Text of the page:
IF your cron script generates any output (on stdout or stderr) then that gets sent via email to the user that ran the cron script. From www-data to www-data seems about right for that. What happens to that mail next? Does it bounce back to sender? What does your cron job entry actually say? I'm thinking being hacked is not something you should be quick to assume here. You might want to set MAILTO in your cron file to direct mail where you want it to go (and then set it again after the cron entry in question or it will effect the rest of the entries that follow in the cron file). – mc0e Jun 10 '14 at 15:01
I set the MAILTO to an address that I own, however I don't ever get the email. You might be right that this isn't spam. The emails get stuck as queuing mail for delivery. In all honesty I'm now completely confused. Need to work out if my website cron job would send emails to itself and why. – split_account Jun 10 '14 at 15:27
The source of these mails likely isn't a mail issue, but to the extent that you do have a mail issue to solve, I'd think seriously about changing your mail software before doing much of anything else. Sendmail is a bit of a relic, and horrible to configure. It's the default on some systems, and sometimes that's fine, but as soon as you have to do anything to your mail configuration swap it out for something like postfix (my preference) or perhaps exim or qmail. I spent 10 years administering sendmail, and I really don't miss it. – mc0e Jun 10 '14 at 15:44
While mail is usually better, you could redirect your cron output to a file. eg: `23 * * * * www-data /usr/bin/drush @main elysia-cron >>/path/cron_output 2>&1 – mc0e Jun 10 '14 at 15:44

The spam, with 99% confidence, is coming from a poorly coded contact form deployed on a hosted web site. The


line is a dead giveaway (Hint: www-data is the name of the user the webserver runs as. It would be apache on a RH-like machine).

Shut down the webserver, look at its log, find out who's hitting the contact forms. It could be something more sophisticated (command/sql injection) or a complete website hijack/crack, but that's the first thing I'd check, absent other evidence.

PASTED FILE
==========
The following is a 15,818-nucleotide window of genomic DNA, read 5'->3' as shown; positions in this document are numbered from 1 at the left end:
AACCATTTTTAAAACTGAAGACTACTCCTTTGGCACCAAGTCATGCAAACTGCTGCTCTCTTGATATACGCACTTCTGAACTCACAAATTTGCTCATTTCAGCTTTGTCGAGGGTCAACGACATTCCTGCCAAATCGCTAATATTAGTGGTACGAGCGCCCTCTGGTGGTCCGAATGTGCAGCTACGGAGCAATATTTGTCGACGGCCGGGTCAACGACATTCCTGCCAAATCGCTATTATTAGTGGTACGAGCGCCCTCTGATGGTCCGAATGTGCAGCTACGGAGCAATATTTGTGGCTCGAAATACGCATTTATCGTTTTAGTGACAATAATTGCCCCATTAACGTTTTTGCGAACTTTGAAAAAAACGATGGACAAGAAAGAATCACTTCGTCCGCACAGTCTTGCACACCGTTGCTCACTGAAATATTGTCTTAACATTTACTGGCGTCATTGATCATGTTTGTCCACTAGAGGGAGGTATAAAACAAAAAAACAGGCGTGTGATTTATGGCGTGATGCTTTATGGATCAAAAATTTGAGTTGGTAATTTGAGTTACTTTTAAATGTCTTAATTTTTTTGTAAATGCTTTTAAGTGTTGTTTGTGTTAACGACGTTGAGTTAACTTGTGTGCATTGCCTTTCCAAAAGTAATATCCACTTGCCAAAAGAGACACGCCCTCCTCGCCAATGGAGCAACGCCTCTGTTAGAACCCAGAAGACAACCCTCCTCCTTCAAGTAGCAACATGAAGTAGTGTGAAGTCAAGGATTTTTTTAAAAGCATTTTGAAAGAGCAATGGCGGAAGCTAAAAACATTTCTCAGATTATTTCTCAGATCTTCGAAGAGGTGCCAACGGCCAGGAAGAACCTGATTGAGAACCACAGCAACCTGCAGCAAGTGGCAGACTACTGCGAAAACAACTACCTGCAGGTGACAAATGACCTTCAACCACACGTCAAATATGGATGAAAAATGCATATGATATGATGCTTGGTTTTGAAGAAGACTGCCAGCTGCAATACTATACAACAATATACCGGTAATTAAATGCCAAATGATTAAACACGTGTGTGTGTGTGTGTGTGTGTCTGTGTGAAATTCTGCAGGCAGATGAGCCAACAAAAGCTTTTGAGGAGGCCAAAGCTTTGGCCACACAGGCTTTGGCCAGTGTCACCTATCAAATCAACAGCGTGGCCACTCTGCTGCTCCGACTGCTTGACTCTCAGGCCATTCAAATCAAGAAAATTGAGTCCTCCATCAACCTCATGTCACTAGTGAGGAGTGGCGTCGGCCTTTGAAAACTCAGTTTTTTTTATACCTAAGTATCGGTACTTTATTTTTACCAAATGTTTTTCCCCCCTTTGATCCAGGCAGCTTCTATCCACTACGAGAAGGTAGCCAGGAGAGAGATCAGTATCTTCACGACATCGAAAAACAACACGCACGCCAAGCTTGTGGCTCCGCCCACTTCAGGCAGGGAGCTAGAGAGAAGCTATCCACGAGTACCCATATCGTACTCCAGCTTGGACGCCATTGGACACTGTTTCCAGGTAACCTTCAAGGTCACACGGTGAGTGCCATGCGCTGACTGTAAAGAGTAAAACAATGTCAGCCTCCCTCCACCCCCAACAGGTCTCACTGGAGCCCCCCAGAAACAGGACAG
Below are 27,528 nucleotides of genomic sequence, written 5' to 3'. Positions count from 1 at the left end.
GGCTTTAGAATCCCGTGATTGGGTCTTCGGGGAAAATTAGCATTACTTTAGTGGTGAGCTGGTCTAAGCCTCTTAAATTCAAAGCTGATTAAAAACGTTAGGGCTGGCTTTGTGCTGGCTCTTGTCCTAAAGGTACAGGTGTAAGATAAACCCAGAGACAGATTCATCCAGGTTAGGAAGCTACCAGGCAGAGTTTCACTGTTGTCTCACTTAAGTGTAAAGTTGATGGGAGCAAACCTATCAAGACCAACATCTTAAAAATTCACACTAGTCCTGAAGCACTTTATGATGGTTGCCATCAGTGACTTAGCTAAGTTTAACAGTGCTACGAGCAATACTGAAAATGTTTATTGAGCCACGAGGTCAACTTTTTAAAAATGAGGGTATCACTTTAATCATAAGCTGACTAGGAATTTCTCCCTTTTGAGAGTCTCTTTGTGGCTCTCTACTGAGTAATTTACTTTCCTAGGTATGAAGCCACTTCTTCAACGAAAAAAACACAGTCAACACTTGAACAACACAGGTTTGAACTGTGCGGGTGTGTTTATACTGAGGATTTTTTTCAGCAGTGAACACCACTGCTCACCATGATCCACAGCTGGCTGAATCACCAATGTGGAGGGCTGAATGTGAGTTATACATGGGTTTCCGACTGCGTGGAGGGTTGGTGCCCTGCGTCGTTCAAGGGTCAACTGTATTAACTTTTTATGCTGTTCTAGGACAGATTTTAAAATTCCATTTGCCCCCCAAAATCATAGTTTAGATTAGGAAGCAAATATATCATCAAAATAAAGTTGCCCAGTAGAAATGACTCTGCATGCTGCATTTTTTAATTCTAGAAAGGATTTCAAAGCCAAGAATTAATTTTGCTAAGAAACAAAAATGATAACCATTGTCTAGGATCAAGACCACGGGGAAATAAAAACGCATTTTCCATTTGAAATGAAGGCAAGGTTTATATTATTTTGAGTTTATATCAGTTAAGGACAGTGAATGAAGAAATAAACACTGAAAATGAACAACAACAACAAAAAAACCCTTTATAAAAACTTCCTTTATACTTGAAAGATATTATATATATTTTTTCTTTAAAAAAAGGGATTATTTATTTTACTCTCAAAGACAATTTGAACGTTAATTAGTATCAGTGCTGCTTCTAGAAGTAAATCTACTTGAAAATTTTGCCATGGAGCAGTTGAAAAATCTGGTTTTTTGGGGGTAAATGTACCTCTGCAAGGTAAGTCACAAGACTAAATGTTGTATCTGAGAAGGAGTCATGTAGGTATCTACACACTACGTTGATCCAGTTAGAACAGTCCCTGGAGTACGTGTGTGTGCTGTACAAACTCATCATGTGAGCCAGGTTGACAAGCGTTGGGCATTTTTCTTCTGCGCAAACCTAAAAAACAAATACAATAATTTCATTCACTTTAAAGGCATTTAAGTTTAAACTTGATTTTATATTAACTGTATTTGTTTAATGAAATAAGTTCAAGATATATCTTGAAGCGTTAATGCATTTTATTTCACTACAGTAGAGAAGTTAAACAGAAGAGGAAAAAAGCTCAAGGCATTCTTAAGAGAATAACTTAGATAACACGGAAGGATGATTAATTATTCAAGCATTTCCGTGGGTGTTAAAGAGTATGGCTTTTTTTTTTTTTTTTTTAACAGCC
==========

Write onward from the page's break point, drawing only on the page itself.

share|improve this answer
Hmm so I put the website into maintenance mode, which blocks everything unless you're the admin user, but I'm still getting mail being queued up every 5 minutes or so. I have several forms, on the website (comment, create an advert), but none of them are contact forms. I also don't see anything aside from the usual requests to the pages with the forms on. – split_account Jun 10 '14 at 14:26
If the attacker has gotten hold of a vuln in your site, there is no guarantee it is not able to shortcircuit the 'maintenance mode' which is aopplication mandated. OTOH, looking at the web serever log you should now be able to see what's hitting it where (all else should be quiet). – Alien Life Form Jun 10 '14 at 14:35
It's completely quiet. Looking at the actual emails itself it looks like it's being sent by cron. – split_account Jun 10 '14 at 14:43
OK, what about: shut down sendmail; set up listeners on ports 25 & 587 (with, e.g,. nc -l); check the preocess connecting with netstat -p when you see the HELO line. – Alien Life Form Jun 10 '14 at 15:34

Commands and useful places I looked to debug this problem (aside from everything in the answers above which is a given)

Add headers to php to track all email shown in this blog post and this server fault thread.

Check all the cron jobs being run with this command shown here.

You can find all of sendmails emails in /var/spool/mqueue or /var/spool/mqueue-client

You can view your mail queue with mail -q.

The from address for sendmail emails if it's being sent from www-data will probably be your machine hostname@dnshostname with the commands:


You can shutdown all email from a cronjob by adding >/dev/null 2>&1 to the end of it: e.g

*/5 * * * * /usr/bin/drush @main elysia-cron >/dev/null 2>&1

to test where it's coming from.

You can set the variable


At the top of a cron job to have all email from that particular cron sent to you.

share|improve this answer